Native Spider Named after University of Canterbury Academic
Native spider named after University of Canterbury academic
University of Canterbury Adjunct Professor of Science Communication Dr Simon Pollard has had a native spider named after him.
Trite pollardi is a small jumping spider commonly found on buildings and in gardens in both the North and South Islands.
About 5mm long, Trite pollardi is a very flat spider and looks like it has been pressed like a flower between the pages of a book, Professor Pollard says.
“Its flatness allows it to hide in very narrow crevices, which is why it is often found on the outside of houses.”
Professor Pollard says jumping spiders have excellent eyesight.
“And when you look into their two big front eyes, they tend to look back. Their six other eyes are mostly for sensing movement and distance.”
Previously, this species was called Holoplatys sp. as it did not have a species name, but was placed in the genus Holoplatys.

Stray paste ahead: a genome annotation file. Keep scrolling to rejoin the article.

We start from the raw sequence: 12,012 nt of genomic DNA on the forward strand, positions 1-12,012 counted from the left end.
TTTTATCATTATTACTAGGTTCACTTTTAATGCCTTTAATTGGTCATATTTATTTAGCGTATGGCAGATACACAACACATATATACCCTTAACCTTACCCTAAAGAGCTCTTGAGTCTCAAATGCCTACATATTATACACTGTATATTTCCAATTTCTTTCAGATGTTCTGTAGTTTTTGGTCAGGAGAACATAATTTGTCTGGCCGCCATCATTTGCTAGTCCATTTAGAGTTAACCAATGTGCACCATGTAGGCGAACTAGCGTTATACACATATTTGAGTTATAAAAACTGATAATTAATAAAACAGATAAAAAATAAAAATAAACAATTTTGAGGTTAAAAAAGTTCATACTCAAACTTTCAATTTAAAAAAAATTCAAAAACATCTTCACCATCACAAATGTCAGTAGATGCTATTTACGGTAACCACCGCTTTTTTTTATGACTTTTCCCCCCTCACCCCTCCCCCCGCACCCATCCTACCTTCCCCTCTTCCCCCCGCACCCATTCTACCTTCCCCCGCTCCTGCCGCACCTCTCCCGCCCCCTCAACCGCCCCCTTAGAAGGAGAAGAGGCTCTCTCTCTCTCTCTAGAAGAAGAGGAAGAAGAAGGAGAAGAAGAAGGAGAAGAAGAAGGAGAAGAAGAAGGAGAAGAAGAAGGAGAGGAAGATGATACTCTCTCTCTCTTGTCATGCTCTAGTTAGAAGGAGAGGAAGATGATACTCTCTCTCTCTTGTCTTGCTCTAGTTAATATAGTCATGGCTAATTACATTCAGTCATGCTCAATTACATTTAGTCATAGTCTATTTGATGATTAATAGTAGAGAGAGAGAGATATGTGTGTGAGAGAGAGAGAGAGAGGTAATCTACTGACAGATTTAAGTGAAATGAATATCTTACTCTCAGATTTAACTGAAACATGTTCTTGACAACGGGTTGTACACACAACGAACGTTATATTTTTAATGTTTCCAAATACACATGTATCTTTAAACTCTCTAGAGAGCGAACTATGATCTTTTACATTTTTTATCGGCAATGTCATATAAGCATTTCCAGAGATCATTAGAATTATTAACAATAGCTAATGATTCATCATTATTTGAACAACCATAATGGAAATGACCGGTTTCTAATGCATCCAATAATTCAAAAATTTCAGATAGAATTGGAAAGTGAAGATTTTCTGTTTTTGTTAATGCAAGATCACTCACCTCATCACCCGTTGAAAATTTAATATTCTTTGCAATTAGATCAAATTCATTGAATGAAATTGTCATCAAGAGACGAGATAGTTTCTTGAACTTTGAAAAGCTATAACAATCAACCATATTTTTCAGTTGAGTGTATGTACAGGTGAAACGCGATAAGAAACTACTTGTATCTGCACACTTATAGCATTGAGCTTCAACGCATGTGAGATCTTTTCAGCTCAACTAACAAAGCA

Recently, Marek Żabka, a jumping spider taxonomist from Poland, who had spent three months in Aotearoa New Zealand studying our native jumping spiders, revised this spider’s taxonomic status. It has been placed in the genusTrite and renamed Trite pollardi in honour of spider biologist Professor Pollard.
Professor Pollard says he feels very proud to have a native spider named after him.
“When I found out, I wanted to find one in my garden at home and tell him or her that they were named after me.”
He admitted that while the spider may have looked at him, it was very unlikely the arachnid would have appreciated the importance of the meeting.
An award-winning author, Professor Pollard spent much of 2016 advising Te Papa and Weta Workshop on the $5 million Bug Lab science exhibition, which is touring internationally. He was also the advisor for a spider sequence on the BBC David Attenborough series, The Hunt.
Professor Pollard recently gave a UC Connect public lecture on science and pseudoscience. The video of the public lecture is available on the UC Connect YouTube channel or by clicking the link: UC Connect: Science, Junk Science and how to tell the difference.